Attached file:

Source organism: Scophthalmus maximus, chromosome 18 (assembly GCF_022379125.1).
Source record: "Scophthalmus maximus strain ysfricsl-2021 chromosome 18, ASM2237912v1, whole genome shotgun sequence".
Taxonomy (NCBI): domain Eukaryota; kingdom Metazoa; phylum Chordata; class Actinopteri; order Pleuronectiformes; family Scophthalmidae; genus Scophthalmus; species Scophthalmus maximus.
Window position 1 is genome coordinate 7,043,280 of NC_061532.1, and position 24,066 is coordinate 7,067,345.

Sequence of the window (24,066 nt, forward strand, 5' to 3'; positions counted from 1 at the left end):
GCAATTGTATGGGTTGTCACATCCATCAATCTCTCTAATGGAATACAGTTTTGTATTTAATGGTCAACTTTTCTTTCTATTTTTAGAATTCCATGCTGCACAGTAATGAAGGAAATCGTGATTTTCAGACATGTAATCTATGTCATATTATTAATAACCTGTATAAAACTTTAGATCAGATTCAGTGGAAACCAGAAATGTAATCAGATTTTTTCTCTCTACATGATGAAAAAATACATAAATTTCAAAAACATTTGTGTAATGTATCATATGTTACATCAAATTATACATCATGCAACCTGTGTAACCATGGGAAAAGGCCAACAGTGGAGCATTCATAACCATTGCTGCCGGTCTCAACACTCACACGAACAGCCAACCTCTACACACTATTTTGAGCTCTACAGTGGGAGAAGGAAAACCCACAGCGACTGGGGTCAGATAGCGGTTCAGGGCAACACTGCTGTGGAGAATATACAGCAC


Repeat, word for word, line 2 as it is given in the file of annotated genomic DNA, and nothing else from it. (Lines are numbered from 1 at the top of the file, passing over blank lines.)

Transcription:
Source record: "Scophthalmus maximus strain ysfricsl-2021 chromosome 18, ASM2237912v1, whole genome shotgun sequence".